John Welbes of the PiPress covered the auction out at Tom Petters’ estate: “Tracy Luther is no stranger to the estates of fraudsters. On Monday, Oct. 15, he was preparing to auction off 86 items that formerly belonged to convicted Ponzi scheme operator Tom Petters, including a boxing glove signed by Sugar Ray Leonard, a Polaroid-brand digital camera and a composite-material dog completely covered in cash. ‘He liked pop art,’ Luther said as he walked among customers previewing the Petters items hours before Monday night’s auction in North St. Paul. ‘And a lot of things have his picture on them. That’s different than most.’ ” Narcissism. I‘d never have thought.

Apparently Ely is a bit more progressive than one businesswoman imagined. Curt Brown of the Strib writes: “The Ely Shopper has been around 80 years and, according to its website, it’s is the place to place an ad: “Whether you are a person selling your old boat and motor, a club announcing your next meeting or a downtown business announcing this week’s sale.” But when the owner of the Shopper, Delia Whitten, came out against gay marriage just weeks before Minnesota voters weigh in a proposed constitutional amendment defining marriage as strictly a man-woman thing, a dustup was sure to follow. A new ‘Boycott the Ely Shopper’ Facebook page had registered 155 ‘likes’ by Monday evening, two days after being launched. Whitten did not answer calls to her home number and hasn’t returned messages yet to DatelineMN left with a co-worker who promised to text her our number.” The archbishop should give her a call. You know, to buck her up a bit.

Fox9’s Tom Lyden delivers again. In his interview with Michael Brodkorb, Brodkorb actually tears up. Says Lyden: “While Brodkorb may not wear a scarlet letter, he says he still experiences the effects now that he is known as the man whose affair brought down Koch — and the man who would spill the Senate’s secrets to prove gender discrimination in his termination. In his first interview with FOX 9 News, the old political operative described his firing and Koch’s resignation as a hostile takeover. Now, he says his pending federal lawsuit against the Senate would have been settled by now if it wasn’t for the upcoming election and the Senate lawyers. ‘To be blunt and honest, it raises questions about who’s really running the show, who’s really pulling the strings and making the decisions,’ he said. … At about 5 p.m. on Monday, the attorney for the Minnesota Senate [said], ‘The Senate and its staff have done nothing wrong regarding Mr. Brodkorb. The Senate will continue to defend its position with the lawsuit without reservation.’ The attorneys added that they intend to ask the judge to order Brodkorb to pay the Senate’s legal fees.” I always get this little pain right here when guys like Brodkorb say they’re about to be “blunt and honest.”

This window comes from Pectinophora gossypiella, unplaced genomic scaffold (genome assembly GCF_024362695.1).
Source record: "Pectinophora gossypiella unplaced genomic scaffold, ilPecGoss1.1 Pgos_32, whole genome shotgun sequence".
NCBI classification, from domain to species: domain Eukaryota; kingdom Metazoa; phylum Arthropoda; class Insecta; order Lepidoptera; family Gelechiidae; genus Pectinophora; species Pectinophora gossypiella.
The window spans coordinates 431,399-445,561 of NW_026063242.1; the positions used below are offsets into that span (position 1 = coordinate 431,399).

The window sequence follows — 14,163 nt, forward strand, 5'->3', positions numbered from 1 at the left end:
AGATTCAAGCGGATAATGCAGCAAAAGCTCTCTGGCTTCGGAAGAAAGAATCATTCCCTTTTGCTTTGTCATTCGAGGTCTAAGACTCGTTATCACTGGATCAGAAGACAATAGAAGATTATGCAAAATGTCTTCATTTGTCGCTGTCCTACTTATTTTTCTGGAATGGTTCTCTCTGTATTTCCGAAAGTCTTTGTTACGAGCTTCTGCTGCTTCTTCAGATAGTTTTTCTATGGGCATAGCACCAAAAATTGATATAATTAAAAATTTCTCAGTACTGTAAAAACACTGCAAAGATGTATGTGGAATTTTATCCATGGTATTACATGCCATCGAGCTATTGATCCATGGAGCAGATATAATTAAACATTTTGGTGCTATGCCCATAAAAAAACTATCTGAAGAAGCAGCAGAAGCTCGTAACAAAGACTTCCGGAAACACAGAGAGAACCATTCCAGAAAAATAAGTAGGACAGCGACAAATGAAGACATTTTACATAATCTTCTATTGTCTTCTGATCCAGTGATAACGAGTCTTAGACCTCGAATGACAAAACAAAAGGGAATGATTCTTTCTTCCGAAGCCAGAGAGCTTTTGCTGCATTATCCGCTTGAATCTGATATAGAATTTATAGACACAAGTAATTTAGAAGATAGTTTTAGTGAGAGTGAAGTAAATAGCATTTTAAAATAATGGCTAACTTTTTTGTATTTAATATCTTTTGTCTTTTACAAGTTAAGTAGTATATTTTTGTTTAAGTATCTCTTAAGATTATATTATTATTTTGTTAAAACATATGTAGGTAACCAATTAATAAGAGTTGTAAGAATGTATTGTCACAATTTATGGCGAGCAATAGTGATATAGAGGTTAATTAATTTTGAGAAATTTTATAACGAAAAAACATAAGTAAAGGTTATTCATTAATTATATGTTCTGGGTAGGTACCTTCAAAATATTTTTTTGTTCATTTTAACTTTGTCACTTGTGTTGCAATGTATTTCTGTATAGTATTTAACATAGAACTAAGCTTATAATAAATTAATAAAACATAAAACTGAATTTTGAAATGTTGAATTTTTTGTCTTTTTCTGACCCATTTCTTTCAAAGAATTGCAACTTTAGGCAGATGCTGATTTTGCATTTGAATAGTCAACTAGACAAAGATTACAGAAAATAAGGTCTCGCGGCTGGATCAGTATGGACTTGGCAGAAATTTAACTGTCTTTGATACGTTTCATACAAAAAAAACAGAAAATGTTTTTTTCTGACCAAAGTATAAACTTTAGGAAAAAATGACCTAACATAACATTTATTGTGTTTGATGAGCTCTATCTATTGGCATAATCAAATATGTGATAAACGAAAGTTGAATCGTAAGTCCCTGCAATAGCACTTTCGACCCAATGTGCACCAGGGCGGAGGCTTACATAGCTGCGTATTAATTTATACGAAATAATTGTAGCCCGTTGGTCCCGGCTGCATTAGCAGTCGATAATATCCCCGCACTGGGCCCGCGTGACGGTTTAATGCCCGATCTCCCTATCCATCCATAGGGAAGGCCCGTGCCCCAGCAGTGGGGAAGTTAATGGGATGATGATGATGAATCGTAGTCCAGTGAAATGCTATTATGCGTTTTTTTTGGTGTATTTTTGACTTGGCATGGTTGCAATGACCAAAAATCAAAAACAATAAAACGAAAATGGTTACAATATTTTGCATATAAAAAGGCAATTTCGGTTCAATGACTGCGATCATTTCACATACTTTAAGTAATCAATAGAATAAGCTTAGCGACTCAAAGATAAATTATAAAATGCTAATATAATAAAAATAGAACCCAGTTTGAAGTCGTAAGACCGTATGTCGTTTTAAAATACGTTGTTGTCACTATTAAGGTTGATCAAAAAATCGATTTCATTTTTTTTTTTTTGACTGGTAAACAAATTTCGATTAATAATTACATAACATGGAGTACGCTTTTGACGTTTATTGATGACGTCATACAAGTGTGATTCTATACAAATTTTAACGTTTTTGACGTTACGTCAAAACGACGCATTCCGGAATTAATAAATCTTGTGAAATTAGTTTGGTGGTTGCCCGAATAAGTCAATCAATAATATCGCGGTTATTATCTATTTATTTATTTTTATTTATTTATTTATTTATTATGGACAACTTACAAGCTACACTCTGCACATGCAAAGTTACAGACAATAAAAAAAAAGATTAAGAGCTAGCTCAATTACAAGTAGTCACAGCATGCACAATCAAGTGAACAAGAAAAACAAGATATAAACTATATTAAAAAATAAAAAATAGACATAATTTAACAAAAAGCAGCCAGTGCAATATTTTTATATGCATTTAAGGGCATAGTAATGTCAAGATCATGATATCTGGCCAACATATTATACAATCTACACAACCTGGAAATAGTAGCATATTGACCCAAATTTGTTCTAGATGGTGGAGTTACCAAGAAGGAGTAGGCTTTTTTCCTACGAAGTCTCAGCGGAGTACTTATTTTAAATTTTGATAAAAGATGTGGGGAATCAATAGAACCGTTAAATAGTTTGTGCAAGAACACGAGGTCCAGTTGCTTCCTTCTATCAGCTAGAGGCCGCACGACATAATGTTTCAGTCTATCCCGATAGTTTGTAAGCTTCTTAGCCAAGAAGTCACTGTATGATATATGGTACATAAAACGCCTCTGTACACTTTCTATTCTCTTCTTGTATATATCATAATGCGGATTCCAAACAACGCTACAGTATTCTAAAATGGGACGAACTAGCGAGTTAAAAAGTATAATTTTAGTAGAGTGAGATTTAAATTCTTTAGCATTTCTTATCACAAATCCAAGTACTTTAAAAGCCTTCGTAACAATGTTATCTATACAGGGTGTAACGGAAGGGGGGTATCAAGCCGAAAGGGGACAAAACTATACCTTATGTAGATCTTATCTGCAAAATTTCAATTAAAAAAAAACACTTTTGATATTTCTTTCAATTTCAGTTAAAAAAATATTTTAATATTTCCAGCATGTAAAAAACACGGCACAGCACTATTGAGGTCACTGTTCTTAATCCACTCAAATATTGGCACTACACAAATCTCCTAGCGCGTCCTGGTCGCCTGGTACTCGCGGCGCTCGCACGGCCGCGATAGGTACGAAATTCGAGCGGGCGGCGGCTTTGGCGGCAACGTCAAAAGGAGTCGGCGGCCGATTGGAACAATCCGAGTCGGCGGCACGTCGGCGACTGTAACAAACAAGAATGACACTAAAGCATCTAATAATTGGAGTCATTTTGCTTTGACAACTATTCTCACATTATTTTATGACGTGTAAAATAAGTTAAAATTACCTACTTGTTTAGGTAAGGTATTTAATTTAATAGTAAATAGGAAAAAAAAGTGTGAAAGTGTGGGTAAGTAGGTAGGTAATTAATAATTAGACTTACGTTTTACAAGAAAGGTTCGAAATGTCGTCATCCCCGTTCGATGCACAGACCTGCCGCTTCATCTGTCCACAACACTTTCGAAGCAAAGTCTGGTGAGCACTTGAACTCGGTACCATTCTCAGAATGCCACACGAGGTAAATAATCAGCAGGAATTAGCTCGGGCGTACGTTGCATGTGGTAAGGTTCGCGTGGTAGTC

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Comments (4)

  1. Submitted by Ray Schoch on 10/16/2012 - 07:39 am.

    Just remember…

    …when discussing campaign fundraising, that Mrs. Bachmann routinely tells audiences that she’s “…not a politician.”

  2. Submitted by Tim Walker on 10/16/2012 - 07:59 am.

    Which wage garnishment laws apply?

    I know that in Minnesota, creditors are prohibited from garnishing wages associated with social security benefits, retirement benefits, workers comp benefits, welfare payments, or income from unemployment or disability insurance. This is a list of restrictions that is more stringent than federal laws on the matter.

    The collection firm is in Minnesota, according to the MPR report, but the veteran and his wife appear to be residents of Arizona.

    Arizona, as far as I know, is not more restrictive than what federal law allows.

    So, which set of laws must the debt-collection company follow? I don’t know.

    But I DO know that the collection company employee was being a first-class a–.

  3. Submitted by Gerald Abrahamson on 10/16/2012 - 09:40 am.

    Federal law vs state law

    Under federal law, SSDI income can not be garnished or otherwise taken as long as the money is in a separate account and not mixed with income from other sources.

    However, AZ is a community property state. Which means the state considers everything the family owns belongs to both spouses and is to be divided equally. If the collection agency used a quick and secretive claim in court and denied the Colliers their day in court (which could easily happen), then the fact the money was from SSDI would be hidden from the judge by the agency so they could claim it was “just money that was being hidden so they could avoid paying their bills”. That is why it is important to tell the bank the money is SSDI funds and judgments can NOT be paid from that account.

    Another factor is it is a student loan (from the feds? Not stated–but assume it is). If SHE owes that money–and he does not, and the money is HIS (not hers) under AZ law–then it was a knowingly fraudulent taking. And the collection agency loses in court.

    Here is why the collection agency will lose in court. The feds have the authority to collect up to 15% of the monthly Social Security payment to apply to a debt owed to the US govt (back taxes, unpaid student loans, etc). So, if money was owed (by HER) and it could be legally collected from *his* SSDI payment–they would do it. No muss, no fuss, no middleman. They just reduce his monthly payment until the debt is paid off–no collection agency needed. The fact they did not do so indicates they could NOT take from his SSDI to pay her student loan. Thus, it would seem to be a losing claim by the collection agency and they knowingly illegally grabbed the money in order to get SOMETHING (anything)–because they had no *legal* way to collect anything.

  4. Submitted by Robert Langford on 10/16/2012 - 11:32 am.

    What a strange world

    This is a strange world. Bachmann raises obscene amounts of money by weird positions, outlandish attacks, and bizarre theory. One of our greates athletes is demeaned for her sexuality, and someone actually thinks Tom Petter is important enough to review his tastes in a public document. Have we gone mad?